Barbour Wax Dressing 200 ml
Classic Treatment for your wax jacket, for all wax coats and jackets.
Made to the same original formula as that used in making Barbour fabrics, it's easy to apply (either to to the whole garment, or to the parts which get the most wear, such as elbows, creases and pocket edges), and helps preserve both the fabric and its waterproof qualities.
Directions: Brush all surplus dirt from the garment. If necessary, sponge down with clean cold water. Reproof in a warm room standing container in hot water to soften the dressing. Work dressing well into the garment using a clean cloth or sponge. Special attention should be given to areas which appear to be dry and lighter in colour, the shoulders and neck seams and areas subject to the most abrasion eg. pockets and creases in sleeves.
For a real "factory" finish blow evenly all over with a hairdryer. Hang garment overnight in a warm place.
Regular re-proofing is essential as it protects the fabric, maintains its waterproof qualities and ensures a long, useful life.
Barbour is established in 1894 in South Shields by John Barbour, who wished to create robust, waterproof wear, adapted to rough weather, for the workers’ communities of North-Eastern Scotland.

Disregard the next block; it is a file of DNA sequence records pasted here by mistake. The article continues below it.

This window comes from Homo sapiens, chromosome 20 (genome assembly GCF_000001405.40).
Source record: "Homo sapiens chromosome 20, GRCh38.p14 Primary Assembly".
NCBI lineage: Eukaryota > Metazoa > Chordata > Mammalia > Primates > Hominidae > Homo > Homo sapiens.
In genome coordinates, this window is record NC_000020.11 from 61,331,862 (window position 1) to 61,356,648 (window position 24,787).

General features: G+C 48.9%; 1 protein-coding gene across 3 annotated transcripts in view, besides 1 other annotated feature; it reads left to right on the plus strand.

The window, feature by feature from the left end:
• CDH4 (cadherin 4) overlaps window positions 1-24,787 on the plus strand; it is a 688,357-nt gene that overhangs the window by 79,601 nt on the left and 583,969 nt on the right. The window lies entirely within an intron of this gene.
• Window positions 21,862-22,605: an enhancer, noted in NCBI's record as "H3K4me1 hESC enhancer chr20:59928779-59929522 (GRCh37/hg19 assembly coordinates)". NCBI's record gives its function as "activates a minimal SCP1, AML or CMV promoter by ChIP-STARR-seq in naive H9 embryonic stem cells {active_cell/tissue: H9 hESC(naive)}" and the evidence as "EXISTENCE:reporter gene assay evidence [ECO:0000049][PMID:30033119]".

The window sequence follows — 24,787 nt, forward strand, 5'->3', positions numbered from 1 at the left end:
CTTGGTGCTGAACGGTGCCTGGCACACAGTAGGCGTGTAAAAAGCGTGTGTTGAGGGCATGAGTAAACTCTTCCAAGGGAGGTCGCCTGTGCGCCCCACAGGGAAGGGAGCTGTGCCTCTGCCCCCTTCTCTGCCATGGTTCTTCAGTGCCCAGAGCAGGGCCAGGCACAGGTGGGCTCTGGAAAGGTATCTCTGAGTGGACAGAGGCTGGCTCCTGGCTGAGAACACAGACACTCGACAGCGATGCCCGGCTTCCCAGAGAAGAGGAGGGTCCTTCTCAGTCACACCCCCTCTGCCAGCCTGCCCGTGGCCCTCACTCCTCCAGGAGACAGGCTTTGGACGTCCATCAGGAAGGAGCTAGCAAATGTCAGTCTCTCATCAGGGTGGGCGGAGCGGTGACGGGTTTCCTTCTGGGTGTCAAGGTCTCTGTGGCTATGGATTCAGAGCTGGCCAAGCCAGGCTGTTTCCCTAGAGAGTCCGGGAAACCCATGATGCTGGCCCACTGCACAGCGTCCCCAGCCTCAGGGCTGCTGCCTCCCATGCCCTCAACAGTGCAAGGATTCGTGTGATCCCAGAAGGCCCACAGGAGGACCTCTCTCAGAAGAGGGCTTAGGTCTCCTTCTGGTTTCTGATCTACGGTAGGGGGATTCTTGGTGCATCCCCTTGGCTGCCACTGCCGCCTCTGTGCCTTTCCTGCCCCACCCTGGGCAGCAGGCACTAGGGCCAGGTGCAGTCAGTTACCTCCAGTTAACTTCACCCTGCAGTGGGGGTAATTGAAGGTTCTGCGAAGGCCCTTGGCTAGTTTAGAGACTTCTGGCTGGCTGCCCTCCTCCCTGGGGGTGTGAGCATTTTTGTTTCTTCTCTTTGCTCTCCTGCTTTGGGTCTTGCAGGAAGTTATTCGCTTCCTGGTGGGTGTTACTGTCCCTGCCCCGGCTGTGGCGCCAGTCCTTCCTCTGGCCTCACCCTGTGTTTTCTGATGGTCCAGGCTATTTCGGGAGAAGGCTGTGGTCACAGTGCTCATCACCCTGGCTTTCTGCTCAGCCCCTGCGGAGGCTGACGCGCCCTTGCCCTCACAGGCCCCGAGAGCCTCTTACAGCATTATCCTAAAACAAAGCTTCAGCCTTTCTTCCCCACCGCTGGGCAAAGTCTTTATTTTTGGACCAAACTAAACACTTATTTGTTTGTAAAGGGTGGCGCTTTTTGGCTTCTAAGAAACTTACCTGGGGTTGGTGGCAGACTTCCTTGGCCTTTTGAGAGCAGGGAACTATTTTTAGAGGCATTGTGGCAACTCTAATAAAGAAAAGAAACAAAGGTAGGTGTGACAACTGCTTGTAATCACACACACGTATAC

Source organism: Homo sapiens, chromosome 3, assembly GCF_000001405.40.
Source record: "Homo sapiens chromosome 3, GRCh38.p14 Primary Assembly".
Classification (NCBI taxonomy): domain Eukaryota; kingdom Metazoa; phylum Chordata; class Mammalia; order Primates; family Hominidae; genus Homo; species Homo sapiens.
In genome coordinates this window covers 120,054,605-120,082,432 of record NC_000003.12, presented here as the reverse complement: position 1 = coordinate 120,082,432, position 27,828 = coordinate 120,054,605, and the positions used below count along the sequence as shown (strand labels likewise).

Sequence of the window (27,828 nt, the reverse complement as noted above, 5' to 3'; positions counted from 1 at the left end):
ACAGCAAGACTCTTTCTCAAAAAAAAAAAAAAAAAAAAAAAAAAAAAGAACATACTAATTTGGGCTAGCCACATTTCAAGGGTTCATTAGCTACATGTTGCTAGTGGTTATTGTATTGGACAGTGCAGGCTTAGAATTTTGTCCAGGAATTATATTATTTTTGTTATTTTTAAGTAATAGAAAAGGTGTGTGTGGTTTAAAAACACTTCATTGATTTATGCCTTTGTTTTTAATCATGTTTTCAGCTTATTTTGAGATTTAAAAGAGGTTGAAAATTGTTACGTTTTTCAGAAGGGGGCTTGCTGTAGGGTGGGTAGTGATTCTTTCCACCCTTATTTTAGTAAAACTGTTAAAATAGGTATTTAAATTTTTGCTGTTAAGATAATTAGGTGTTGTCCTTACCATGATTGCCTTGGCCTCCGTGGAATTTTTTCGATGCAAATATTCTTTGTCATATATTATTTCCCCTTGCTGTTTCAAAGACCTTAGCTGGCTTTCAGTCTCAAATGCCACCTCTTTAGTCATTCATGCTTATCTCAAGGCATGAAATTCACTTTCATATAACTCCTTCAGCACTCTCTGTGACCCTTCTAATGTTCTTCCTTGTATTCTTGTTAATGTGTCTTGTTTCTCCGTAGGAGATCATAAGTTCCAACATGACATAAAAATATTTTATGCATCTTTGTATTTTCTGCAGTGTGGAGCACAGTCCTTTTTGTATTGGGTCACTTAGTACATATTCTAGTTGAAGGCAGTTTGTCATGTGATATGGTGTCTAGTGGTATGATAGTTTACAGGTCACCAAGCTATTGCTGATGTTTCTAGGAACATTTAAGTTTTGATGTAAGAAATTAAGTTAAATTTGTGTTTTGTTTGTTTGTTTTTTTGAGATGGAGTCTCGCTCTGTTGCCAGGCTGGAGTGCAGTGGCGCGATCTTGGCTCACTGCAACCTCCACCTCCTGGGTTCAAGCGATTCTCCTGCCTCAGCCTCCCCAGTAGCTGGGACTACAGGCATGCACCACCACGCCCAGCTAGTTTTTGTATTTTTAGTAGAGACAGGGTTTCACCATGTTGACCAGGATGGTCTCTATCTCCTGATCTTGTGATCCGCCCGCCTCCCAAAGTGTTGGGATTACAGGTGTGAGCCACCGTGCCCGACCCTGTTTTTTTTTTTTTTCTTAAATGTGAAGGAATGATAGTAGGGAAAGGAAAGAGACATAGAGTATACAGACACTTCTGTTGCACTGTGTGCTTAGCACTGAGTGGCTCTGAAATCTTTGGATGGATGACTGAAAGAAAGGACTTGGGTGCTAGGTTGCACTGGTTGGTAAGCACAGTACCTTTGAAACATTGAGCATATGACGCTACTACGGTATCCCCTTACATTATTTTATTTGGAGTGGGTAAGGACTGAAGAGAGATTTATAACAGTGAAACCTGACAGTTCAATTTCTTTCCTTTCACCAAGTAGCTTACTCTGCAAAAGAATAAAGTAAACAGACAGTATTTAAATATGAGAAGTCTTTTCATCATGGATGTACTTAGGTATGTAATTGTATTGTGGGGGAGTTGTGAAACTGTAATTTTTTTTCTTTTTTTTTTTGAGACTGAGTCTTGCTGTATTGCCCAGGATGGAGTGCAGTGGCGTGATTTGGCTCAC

Waxed cotton was then a true revolution, in comparison to the stiff cotton jackets that docker workers and fishermen used to waterproof with tar and fish grease. This new material enabled to craft jackets of better quality, much more comfortable and easy to wear and altogether weatherproof.
Barbour has always been a family story and a family business, faithful to its exceptional knowledge and popular amongst royal personalities and media celebs. Until today, Barbour jackets are handmade in the Simonside workshops of South Shields, and more than 100 000 jackets are produced each year.
Each Barbour jacket feature a brass ring on the front zip, a stormfly flap with snap buttons, two bellowed pockets, two handwarmer pockets lined with moleskine and the traditional velvet collar with snap buttons for an additional hood.
In 1936, Barbour created its subsidiary Barbour International in 1936, specialised in a men's collection dedicated to the world of motorcycling. This subsidiary uses the know-how of the parent company while incorporating motorcycle protections into its quality jackets. Barbour International has taken the name of the "International Six Days" which is the oldest annual competition organized by the International Federation of Motorcycling.